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pogrom, riot, synagogues, Jews, Reich, Germany, anti-Jewish, Nazi, Ernst vom Rath, Herschel Grynszpan, concentration camps, SS, SA, brownshirts, Goebbels, Hitler, Berlin, Vienna, Austria, Goering, Goring, Gestapo, Dachau, Buchenwald, Sachsenhausen
On November 9-10, 1938, violence against Jews broke out across the Reich. It appeared to be unplanned, set off by Germans' anger over the assassination of Ernst vom Rath, a German embassy official in Paris at the hands of Herschel Grynszpan, a Jewish teenager. In fact, German propaganda minister Joseph Goebbels and other Nazis carefully organized the pogroms. Regional Party leaders issued instructions to their local offices, and during the following two days, Nazis and their collaborators burned over 250 synagogues, trashed and looted over 7,000 Jewish businesses, killed dozens of Jewish people, and looted Jewish cemeteries, hospitals, schools, and homes while police and fire brigades stood by.
As the violence spread, units of the SS and Gestapo arrested 30,000 German Jewish men and transferred most of them from local prisons to Dachau, Buchenwald, Sachsenhausen, and other concentration camps, where hundreds died from the brutal treatment they endured.
The German government pronounced that “the Jews” themselves were to blame for the pogrom and on November 12, 1938, imposed a punitive fine of one billion Reichsmark (some 400 million US dollars at 1938 rates) on the German Jewish community. The Reich government confiscated all insurance payouts to Jews whose businesses and homes were looted or destroyed, leaving the Jewish owners personally responsible for the cost of all repairs.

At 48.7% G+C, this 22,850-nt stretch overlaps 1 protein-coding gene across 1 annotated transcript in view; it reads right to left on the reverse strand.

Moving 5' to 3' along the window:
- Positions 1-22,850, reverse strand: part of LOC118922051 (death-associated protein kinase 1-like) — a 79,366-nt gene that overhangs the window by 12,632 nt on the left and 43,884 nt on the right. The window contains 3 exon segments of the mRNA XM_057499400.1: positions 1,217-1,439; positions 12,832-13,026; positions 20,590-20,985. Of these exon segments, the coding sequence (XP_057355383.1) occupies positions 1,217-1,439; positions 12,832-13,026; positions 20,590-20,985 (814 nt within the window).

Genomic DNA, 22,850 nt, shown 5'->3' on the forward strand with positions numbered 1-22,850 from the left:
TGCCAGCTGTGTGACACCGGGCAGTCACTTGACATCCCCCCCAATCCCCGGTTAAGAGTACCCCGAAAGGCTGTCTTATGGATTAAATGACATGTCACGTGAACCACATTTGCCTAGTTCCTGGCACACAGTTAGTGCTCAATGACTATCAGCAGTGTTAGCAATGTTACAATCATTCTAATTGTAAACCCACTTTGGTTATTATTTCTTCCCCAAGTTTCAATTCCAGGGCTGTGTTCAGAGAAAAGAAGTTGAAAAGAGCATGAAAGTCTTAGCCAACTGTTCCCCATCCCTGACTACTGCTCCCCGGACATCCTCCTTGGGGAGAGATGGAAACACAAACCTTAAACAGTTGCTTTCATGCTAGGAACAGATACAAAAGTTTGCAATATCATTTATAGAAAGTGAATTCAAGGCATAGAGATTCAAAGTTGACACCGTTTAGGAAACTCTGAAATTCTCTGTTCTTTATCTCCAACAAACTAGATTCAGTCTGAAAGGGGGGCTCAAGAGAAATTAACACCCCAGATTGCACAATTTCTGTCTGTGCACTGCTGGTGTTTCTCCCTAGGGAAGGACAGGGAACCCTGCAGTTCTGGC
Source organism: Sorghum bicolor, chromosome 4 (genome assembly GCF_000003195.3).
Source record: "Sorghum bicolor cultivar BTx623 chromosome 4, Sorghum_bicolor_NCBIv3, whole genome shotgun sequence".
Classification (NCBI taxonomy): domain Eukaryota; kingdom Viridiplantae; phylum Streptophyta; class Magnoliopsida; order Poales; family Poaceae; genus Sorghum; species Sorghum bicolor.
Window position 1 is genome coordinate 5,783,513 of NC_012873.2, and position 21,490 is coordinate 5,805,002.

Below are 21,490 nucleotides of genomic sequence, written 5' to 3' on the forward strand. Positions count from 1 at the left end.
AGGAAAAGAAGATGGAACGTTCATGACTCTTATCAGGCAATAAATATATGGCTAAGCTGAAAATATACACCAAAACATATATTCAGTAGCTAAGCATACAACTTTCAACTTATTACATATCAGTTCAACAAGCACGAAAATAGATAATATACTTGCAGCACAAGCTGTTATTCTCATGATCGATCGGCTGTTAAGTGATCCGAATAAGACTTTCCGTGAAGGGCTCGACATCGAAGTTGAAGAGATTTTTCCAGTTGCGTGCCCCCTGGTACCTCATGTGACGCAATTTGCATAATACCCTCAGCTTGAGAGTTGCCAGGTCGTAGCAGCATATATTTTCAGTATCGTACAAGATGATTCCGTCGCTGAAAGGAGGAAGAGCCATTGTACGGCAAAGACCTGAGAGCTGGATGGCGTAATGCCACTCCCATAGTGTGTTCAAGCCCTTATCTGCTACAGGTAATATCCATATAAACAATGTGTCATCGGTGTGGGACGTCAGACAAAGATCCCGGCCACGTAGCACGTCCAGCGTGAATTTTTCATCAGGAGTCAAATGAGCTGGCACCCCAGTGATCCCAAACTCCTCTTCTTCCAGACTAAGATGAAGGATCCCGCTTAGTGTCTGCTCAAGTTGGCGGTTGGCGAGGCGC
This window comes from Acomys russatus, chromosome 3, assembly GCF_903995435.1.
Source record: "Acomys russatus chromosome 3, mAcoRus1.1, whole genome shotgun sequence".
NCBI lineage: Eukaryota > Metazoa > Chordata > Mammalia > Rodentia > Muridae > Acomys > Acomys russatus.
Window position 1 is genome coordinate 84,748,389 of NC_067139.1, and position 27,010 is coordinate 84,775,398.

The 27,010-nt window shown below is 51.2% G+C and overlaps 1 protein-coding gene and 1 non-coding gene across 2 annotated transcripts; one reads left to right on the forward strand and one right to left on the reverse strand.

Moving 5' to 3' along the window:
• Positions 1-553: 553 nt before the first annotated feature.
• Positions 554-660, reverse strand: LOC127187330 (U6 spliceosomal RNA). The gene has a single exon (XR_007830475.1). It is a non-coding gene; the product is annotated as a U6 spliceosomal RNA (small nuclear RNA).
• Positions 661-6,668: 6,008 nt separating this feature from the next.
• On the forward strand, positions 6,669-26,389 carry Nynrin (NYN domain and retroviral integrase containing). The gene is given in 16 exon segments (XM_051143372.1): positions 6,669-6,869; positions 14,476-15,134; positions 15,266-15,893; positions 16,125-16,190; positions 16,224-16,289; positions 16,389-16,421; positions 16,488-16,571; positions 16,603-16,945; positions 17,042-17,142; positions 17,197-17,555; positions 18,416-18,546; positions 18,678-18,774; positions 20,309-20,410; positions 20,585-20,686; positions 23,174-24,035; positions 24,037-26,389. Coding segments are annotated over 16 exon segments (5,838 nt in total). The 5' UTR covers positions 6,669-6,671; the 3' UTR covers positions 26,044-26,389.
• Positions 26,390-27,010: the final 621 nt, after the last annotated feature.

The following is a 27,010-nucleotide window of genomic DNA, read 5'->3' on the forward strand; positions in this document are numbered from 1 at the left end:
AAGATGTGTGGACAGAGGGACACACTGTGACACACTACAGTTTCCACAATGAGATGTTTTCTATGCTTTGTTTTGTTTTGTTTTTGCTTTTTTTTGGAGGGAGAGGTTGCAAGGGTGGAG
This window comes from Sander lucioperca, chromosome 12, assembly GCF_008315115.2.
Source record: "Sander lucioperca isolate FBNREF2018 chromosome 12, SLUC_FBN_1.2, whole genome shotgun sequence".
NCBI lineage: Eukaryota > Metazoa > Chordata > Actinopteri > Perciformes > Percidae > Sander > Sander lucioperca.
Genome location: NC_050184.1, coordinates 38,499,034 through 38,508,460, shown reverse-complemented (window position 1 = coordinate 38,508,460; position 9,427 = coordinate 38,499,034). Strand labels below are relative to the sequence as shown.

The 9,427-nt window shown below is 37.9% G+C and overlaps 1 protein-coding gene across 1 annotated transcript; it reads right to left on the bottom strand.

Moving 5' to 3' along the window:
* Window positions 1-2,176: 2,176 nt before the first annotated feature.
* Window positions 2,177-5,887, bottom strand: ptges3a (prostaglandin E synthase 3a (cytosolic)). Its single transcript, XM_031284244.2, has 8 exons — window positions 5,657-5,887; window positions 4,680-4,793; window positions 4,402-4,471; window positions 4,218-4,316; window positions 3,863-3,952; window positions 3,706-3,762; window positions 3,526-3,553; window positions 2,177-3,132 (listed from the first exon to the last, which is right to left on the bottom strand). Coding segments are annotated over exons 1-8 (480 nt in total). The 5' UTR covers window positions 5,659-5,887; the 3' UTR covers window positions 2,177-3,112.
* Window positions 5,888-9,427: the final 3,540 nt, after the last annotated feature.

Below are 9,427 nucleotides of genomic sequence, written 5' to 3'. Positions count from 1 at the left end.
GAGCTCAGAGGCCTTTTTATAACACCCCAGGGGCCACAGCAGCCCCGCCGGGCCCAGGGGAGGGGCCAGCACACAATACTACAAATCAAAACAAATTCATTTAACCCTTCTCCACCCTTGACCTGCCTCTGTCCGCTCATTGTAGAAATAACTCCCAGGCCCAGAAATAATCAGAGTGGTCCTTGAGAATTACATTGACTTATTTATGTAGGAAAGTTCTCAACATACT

In the weeks that followed, the German government promulgated dozens of laws and decrees designed to deprive Jews of their property and of their means of livelihood even as the intensification of government persecution sought to force Jews from public life and out of the country. Indeed, the effects of Kristallnacht spurred mass emigration of Jews from Germany in the months that followed.
The pogroms became known as Kristallnacht, the "Night of Broken Glass," for the shattered glass from store windows that littered the streets.
Dates to Check
Typically, daily newspapers reported news the morning after it occurred. However, some papers were printed in multiple editions, including evening news. If you are using an evening paper, begin your search on the same day as the event being researched.
November 10-13, 1938 News articles about Kristallnacht.
November 10-30, 1938 News, editorials, op-eds, letters to the editor, and cartoons reacting to Kristallnacht and its aftermath.
October 28, 1938 - November 9, 1938 News, editorials, op-eds, letters to the editor, and cartoons reacting to events leading up to Kristallnacht, including the rising tensions between Germany and Poland, Germany's expulsion of Polish Jews, and the assassination of Ernst vom Rath in Paris.
- The “Night of Broken Glass” (The Holocaust: A Learning Site for Students)
- Kristallnacht: A Nationwide Pogrom, November 9-10, 1938 (Encyclopedia Article)
- Kristallnacht: The November 1938 Pogroms (Special Focus)
- Kristallnacht: How Did Religious Leaders in the US Respond?
- Kristallnacht 1938: As Experienced Then and Understood Now (Paper by Prof. Gerhard Weinberg)
Gilbert, Martin. Kristallnacht: Prelude to Destruction. New York: HarperCollins, 2006.
Pehle, Walter H., ed. November 1938: From "Reichskristallnacht" to Genocide. New York: Berg, 1991.
Read, Anthony. Kristallnacht: The Nazi Night of Terror. New York: Times Books, 1989.
Schwab, Gerald. The Day the Holocaust Began: The Odyssey of Herschel Grynszpan. New York: Praeger, 1990.